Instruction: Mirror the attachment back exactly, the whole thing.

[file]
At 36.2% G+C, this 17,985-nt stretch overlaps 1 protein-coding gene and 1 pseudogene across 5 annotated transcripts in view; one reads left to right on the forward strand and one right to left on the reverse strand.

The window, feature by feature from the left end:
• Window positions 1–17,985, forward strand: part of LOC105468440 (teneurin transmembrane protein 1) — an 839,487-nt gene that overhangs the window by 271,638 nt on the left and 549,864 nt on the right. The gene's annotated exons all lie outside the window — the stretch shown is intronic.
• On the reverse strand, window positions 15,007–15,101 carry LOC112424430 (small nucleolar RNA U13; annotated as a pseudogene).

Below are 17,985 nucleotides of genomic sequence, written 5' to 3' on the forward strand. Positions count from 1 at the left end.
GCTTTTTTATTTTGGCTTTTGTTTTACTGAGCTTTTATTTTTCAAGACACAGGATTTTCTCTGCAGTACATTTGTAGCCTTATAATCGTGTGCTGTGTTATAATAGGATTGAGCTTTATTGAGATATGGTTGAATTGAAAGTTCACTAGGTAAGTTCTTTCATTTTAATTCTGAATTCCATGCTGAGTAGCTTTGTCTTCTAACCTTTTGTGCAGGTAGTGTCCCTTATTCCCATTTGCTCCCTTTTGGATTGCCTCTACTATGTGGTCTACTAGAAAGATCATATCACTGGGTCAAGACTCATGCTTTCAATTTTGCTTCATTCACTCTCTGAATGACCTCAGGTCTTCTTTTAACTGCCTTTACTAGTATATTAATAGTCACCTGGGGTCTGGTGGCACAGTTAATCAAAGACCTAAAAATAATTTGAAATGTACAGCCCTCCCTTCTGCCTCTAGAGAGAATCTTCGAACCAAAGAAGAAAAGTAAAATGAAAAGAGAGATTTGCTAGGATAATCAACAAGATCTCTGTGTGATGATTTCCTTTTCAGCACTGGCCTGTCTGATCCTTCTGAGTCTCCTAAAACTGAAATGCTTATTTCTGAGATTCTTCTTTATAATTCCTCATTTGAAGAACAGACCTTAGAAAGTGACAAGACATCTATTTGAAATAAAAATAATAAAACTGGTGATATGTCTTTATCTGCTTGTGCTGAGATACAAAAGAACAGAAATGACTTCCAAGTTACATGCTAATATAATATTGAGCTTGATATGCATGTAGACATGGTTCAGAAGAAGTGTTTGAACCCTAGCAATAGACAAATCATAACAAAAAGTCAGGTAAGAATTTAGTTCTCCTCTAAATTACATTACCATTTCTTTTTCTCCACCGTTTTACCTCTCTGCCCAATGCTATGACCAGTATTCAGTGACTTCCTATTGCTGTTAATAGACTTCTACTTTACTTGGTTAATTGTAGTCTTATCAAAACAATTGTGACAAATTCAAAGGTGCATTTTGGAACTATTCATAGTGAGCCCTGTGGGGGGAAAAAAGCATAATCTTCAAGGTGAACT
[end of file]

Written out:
At 36.2% G+C, this 17,985-nt stretch overlaps 1 protein-coding gene and 1 pseudogene across 5 annotated transcripts in view; one reads left to right on the forward strand and one right to left on the reverse strand.

The window, feature by feature from the left end:
• Window positions 1–17,985, forward strand: part of LOC105468440 (teneurin transmembrane protein 1) — an 839,487-nt gene that overhangs the window by 271,638 nt on the left and 549,864 nt on the right. The gene's annotated exons all lie outside the window — the stretch shown is intronic.
• On the reverse strand, window positions 15,007–15,101 carry LOC112424430 (small nucleolar RNA U13; annotated as a pseudogene).

Below are 17,985 nucleotides of genomic sequence, written 5' to 3' on the forward strand. Positions count from 1 at the left end.
GCTTTTTTATTTTGGCTTTTGTTTTACTGAGCTTTTATTTTTCAAGACACAGGATTTTCTCTGCAGTACATTTGTAGCCTTATAATCGTGTGCTGTGTTATAATAGGATTGAGCTTTATTGAGATATGGTTGAATTGAAAGTTCACTAGGTAAGTTCTTTCATTTTAATTCTGAATTCCATGCTGAGTAGCTTTGTCTTCTAACCTTTTGTGCAGGTAGTGTCCCTTATTCCCATTTGCTCCCTTTTGGATTGCCTCTACTATGTGGTCTACTAGAAAGATCATATCACTGGGTCAAGACTCATGCTTTCAATTTTGCTTCATTCACTCTCTGAATGACCTCAGGTCTTCTTTTAACTGCCTTTACTAGTATATTAATAGTCACCTGGGGTCTGGTGGCACAGTTAATCAAAGACCTAAAAATAATTTGAAATGTACAGCCCTCCCTTCTGCCTCTAGAGAGAATCTTCGAACCAAAGAAGAAAAGTAAAATGAAAAGAGAGATTTGCTAGGATAATCAACAAGATCTCTGTGTGATGATTTCCTTTTCAGCACTGGCCTGTCTGATCCTTCTGAGTCTCCTAAAACTGAAATGCTTATTTCTGAGATTCTTCTTTATAATTCCTCATTTGAAGAACAGACCTTAGAAAGTGACAAGACATCTATTTGAAATAAAAATAATAAAACTGGTGATATGTCTTTATCTGCTTGTGCTGAGATACAAAAGAACAGAAATGACTTCCAAGTTACATGCTAATATAATATTGAGCTTGATATGCATGTAGACATGGTTCAGAAGAAGTGTTTGAACCCTAGCAATAGACAAATCATAACAAAAAGTCAGGTAAGAATTTAGTTCTCCTCTAAATTACATTACCATTTCTTTTTCTCCACCGTTTTACCTCTCTGCCCAATGCTATGACCAGTATTCAGTGACTTCCTATTGCTGTTAATAGACTTCTACTTTACTTGGTTAATTGTAGTCTTATCAAAACAATTGTGACAAATTCAAAGGTGCATTTTGGAACTATTCATAGTGAGCCCTGTGGGGGGAAAAAAGCATAATCTTCAAGGTGAACT